Starting on October 2, 2016, interest rate swap agreements were designated as effective cash flow hedging instruments and as a result, mark-to-market adjustments are now recorded in other comprehensive income.  The transitional balances, representing the mark-to-market value recorded as of October 1, 2016, will be subsequently removed from other comprehensive income when each of the fixed interest rate tranches will be liquidated, in other words, when the fixed interest rate is paid.  As a result, the Company removed a gain of $0.1 million and $0.3 million for the current quarter and first nine months of fiscal 2019, respectively, from other comprehensive income and recorded a gain of the same amount in net finance costs, this compares to a gain of $0.1 million and $0.4 million for the same period last year, respectively.  The transitional balance relating to interest rate swap agreements will be fully depleted in fiscal 2020. See “Adjusted results” section. 

Taxation

The income tax expense is as follows:

(In thousands of dollars) Three months ended
     Nine months ended 
 June 29,
2019
  June 30,
2018
    June 29,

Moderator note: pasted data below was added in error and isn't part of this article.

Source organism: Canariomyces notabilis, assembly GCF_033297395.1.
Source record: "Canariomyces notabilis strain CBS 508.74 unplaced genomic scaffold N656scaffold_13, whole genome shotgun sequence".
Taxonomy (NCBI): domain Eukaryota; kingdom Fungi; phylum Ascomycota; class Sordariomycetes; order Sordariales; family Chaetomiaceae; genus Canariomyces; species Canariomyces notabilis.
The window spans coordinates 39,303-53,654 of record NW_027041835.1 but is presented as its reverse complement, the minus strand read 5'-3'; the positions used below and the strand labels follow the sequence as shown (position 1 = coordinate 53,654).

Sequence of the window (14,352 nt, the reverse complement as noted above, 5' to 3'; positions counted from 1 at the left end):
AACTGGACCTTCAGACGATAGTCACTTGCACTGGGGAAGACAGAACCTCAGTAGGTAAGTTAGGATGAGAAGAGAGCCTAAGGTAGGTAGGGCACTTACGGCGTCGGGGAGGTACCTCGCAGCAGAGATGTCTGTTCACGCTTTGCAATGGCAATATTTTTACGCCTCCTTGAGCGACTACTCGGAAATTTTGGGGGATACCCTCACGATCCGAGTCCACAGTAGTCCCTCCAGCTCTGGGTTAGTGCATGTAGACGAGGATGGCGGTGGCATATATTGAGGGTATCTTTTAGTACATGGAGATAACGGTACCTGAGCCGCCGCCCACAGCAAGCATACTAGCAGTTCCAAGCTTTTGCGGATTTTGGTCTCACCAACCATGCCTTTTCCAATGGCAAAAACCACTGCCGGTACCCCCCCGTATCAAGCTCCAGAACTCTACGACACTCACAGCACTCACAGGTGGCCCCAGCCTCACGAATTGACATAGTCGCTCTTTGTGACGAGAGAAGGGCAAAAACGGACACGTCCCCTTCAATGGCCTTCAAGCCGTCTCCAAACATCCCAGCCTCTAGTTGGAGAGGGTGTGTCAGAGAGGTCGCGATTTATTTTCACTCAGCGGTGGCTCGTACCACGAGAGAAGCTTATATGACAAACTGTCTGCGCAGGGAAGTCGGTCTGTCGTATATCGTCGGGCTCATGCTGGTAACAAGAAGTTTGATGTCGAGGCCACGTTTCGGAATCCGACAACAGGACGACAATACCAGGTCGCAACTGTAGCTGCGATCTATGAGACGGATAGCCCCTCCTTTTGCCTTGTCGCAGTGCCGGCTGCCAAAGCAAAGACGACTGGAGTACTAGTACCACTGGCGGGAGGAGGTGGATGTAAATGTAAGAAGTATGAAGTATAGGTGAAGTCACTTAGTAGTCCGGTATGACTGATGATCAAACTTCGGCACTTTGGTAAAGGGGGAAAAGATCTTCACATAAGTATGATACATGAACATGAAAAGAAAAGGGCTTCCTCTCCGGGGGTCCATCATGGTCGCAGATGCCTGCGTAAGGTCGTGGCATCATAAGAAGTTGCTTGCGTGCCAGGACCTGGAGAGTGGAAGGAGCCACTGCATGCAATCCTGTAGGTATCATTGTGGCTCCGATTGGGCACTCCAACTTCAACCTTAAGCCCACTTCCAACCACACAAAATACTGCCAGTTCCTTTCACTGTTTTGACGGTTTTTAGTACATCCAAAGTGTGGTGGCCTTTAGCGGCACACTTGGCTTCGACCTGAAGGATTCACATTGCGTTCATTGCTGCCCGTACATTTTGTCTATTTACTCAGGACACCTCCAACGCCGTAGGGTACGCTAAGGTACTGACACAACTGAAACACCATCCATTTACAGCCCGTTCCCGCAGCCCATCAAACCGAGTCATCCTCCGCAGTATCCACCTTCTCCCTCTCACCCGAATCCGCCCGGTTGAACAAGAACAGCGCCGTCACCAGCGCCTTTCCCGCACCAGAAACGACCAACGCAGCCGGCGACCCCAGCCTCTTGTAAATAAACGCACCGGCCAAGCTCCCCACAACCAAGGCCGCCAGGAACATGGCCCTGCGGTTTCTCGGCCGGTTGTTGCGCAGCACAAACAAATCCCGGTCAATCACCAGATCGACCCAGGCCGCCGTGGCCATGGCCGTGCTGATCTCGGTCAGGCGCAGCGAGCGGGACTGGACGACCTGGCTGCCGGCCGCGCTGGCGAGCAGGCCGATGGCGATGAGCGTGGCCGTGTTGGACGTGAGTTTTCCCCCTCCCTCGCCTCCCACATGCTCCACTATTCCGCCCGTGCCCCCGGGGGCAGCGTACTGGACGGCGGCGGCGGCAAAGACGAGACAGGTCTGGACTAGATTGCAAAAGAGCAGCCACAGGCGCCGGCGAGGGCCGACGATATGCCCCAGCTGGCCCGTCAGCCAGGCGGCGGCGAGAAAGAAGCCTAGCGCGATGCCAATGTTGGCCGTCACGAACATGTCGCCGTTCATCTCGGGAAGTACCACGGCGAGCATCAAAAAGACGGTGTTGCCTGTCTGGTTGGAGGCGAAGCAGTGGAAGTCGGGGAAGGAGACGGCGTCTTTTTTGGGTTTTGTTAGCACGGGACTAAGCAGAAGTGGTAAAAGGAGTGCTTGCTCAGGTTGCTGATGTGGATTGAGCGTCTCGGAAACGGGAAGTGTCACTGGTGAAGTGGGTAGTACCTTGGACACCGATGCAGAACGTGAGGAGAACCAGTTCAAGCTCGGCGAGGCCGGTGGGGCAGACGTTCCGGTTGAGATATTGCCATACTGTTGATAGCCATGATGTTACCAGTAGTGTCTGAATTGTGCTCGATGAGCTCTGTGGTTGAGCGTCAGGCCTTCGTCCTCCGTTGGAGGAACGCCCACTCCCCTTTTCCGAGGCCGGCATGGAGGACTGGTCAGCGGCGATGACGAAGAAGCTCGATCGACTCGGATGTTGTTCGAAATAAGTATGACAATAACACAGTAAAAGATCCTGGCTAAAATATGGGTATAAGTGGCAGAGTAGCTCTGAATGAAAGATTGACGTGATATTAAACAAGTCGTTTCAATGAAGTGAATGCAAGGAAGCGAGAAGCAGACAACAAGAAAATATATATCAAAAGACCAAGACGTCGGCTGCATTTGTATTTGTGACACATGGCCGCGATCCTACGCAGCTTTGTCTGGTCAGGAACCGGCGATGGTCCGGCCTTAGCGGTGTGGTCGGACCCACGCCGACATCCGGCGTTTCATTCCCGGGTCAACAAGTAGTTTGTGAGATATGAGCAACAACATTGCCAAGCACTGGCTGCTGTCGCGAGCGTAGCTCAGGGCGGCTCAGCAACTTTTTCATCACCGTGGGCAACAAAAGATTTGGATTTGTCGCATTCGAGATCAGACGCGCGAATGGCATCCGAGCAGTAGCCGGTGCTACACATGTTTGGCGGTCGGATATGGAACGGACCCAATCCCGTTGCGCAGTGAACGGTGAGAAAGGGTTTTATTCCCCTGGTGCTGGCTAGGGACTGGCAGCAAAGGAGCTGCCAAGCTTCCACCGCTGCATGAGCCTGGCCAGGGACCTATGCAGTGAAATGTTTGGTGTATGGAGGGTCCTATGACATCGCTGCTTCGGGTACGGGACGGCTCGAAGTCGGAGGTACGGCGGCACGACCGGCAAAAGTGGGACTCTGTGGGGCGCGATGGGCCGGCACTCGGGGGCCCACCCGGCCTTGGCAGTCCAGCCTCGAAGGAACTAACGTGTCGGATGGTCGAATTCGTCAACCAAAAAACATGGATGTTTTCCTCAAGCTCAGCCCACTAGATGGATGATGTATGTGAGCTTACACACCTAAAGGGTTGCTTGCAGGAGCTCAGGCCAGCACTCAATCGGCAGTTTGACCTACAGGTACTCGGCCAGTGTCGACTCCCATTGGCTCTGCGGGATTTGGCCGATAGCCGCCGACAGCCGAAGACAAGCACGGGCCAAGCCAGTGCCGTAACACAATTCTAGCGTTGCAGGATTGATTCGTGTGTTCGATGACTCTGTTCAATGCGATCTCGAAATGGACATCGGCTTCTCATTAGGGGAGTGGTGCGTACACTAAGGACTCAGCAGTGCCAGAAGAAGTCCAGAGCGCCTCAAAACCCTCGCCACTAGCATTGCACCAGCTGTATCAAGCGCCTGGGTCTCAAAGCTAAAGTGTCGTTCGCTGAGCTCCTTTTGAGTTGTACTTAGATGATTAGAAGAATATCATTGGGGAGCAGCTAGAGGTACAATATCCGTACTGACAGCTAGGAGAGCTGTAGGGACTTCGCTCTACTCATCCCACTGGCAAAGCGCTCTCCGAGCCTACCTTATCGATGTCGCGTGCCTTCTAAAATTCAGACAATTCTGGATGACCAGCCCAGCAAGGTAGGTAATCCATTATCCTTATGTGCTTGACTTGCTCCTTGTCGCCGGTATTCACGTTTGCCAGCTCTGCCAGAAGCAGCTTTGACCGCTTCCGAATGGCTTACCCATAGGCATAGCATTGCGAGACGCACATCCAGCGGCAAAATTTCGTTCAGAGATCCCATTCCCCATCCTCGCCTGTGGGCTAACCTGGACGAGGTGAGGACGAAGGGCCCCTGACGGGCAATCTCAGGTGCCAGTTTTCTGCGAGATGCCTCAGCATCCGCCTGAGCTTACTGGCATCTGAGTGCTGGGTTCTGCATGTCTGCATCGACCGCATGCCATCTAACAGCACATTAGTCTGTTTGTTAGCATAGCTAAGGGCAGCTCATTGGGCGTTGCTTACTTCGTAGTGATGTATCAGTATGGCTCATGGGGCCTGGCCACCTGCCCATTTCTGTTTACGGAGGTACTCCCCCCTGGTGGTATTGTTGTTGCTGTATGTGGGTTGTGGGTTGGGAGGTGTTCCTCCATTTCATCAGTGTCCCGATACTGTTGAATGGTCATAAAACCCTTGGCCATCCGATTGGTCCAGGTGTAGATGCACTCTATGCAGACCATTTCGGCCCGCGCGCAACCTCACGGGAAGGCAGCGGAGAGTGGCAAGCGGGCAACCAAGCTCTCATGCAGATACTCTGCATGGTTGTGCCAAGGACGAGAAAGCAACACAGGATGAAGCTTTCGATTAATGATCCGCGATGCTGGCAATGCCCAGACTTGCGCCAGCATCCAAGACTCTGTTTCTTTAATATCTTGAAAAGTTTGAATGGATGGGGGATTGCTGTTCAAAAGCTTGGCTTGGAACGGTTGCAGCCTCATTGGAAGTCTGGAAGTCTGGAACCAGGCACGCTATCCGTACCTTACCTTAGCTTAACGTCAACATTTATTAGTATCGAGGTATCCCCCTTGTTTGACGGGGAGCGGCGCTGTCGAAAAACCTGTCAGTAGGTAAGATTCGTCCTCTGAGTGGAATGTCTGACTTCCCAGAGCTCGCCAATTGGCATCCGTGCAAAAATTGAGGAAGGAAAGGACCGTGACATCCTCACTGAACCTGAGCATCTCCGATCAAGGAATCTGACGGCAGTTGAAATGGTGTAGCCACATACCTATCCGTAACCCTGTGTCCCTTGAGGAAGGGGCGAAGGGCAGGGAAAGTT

2019
  June 30,
2018
 
Current$4,333 $4,950   $12,046 $14,876 
Deferred (466) (1,155)   (223) (500)
Income tax expense$3,867 $3,795   $11,823 $14,376 

The variation in current and deferred tax expense period-over-period is consistent with the variation in earnings before income taxes in fiscal 2019. 

Deferred income taxes reflect temporary differences, which result primarily from the difference between depreciation claimed for tax purposes and depreciation amounts recognized for financial reporting purposes, employee future benefits and derivative financial instruments.  Deferred income tax assets and liabilities are measured using the enacted or substantively enacted tax rates anticipated to apply to income in the years in which temporary differences are expected to be realized or reversed.  The effect of a change in income tax rates on future income taxes is recognized in income in the period in which the change occurs.